PEN World Voices: Reading the World, again

If Resonances rambled like an old jalopy, Reading the World clicked along with all the professionalism and friendliness of a Volvo.

I don’t have much of an ethnicity nor a lot of ethnic pride, but what little I have lies in being half Scandinavian by heritage. And the sleek, modern room, the friendly manner of the staff (the first of four events where I just entered, got smiled at by volunteers, and sat down), and the handsomely friendly old lion in charge of Scandinavia House who welcomed us reminded me of why it’s not nuts to take some tiny pride in having ancestors from Norway and Denmark.

In any case, the readings were a delight: three powerful, professional readings of intense familial stress, ably and cheerfully introduced by NYT Book Review editor Rachel Donadio (wearing a really cool Mondrian-y skirt, appropriate to the Scandinavian design ethos).

I haven’t read Peter Carey, but I was so interested in what he said about His Illegal Self on WNYC a couple months ago, that I gave it to my mother-in-law for her birthday. She returned with a positive report. And Carey got up, joked about the intimidating podium (with only a slender stalk, there was no place to hide one’s legs), and said “All right. I’ll just start at the beginning and read for twelve minutes.” And so he did. He read from this story of a boy whose hippie mom is on the run, being raised not on the Upper East Side, where his grandma feels most at home, but, for safety’s sake, in “ a town of 400 people where no one lived.”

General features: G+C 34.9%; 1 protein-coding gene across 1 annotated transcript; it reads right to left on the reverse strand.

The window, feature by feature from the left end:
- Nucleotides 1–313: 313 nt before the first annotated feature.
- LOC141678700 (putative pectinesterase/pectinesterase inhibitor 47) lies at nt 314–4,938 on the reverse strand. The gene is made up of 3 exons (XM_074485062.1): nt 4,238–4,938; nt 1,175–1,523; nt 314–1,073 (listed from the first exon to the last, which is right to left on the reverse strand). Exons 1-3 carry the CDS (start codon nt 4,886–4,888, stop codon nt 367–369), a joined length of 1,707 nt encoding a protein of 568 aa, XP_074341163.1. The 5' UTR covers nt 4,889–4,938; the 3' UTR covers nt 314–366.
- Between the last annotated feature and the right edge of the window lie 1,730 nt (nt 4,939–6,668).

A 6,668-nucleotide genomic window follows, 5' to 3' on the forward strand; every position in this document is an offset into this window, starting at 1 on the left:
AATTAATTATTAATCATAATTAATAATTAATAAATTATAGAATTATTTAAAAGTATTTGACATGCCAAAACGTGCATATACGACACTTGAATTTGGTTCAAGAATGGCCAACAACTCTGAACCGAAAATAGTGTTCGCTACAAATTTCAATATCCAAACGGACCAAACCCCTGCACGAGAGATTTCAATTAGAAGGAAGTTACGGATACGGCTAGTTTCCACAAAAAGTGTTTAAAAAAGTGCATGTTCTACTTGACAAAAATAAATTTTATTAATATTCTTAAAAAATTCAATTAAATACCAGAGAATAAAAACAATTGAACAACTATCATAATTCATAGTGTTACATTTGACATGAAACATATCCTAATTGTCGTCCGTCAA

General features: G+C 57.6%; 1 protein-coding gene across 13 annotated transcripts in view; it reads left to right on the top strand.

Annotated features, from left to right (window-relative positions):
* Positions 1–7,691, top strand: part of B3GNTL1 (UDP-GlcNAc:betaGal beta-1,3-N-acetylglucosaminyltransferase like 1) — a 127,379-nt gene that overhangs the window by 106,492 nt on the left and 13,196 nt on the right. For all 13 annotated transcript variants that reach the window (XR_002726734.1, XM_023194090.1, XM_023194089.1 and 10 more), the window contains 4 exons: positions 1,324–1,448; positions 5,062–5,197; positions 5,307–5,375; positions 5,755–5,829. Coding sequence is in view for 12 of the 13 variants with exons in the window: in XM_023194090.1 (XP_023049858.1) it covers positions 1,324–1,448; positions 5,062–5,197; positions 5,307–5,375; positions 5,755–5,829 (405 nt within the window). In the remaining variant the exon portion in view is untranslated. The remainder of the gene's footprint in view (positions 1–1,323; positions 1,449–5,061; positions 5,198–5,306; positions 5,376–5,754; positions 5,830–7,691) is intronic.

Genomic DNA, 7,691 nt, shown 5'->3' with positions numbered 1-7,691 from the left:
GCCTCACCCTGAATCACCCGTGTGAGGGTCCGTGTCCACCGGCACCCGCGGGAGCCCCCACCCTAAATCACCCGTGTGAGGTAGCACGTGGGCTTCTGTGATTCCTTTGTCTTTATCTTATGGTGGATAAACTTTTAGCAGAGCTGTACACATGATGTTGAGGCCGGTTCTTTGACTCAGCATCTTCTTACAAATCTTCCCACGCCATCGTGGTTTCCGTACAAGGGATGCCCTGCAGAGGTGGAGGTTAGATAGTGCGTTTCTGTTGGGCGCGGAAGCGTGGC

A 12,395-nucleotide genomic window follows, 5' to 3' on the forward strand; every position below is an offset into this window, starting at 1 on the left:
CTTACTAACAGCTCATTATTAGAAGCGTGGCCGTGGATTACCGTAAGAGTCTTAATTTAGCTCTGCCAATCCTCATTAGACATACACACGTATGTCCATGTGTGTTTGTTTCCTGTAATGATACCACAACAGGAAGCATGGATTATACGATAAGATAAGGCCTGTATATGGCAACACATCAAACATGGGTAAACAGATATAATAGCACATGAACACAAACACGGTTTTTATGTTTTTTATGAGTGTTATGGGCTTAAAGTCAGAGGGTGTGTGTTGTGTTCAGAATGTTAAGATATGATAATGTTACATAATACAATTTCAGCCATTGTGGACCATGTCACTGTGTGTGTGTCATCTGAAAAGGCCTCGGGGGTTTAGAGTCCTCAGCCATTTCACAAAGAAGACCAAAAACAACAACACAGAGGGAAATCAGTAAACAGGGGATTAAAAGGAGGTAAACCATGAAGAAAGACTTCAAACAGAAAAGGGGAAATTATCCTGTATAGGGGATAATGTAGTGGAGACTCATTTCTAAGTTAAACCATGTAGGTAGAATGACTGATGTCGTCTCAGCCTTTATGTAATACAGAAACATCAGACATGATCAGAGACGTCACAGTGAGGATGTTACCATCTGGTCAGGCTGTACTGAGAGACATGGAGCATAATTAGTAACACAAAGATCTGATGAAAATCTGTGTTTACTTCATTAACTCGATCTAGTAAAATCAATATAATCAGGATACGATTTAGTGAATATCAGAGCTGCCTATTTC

A brilliant phrase, “ a town of 400 people where no one lived,” capturing the anger, fear, and isolation of that woman, so at home in Bloomingdale’s and Zabar’s and luncheons with the ladies who give to the Met.

Hafdan Freihof’s reading from Dear Gabriel was an excruciatingly patient account of a dinner party interrupted by the temper tantrum (is that even a fair term) of an autistic son. Like Geoff, whose experience of the event seems to have been markedly similar to mine, I was under the very strong impression that this is memoir. For me, the great moment in this riveting story was of the father, wandering the rural neighborhood, in the dark, looking for his hiding son, “wherever you are you want to be found like a treasure,” he wrote.

That brought all the desires and pains of girlhood running away flooding back: wanting to be found “like a treasure” and reconciled with mommy and daddy, needing to be reassured that you are treasure, even when naughty. Gorgeous.

Like Geoff, Janet Malcolm’s reading from Two Lives was the highlight for me--for just the reasons he states.

It was nice to end with the reading from the hunky Catalan author Francesc Seres, but I longed to hear him read in Catalan and to have the chance to read a screen or handout in English: his accent was so strong, that too much passed me by.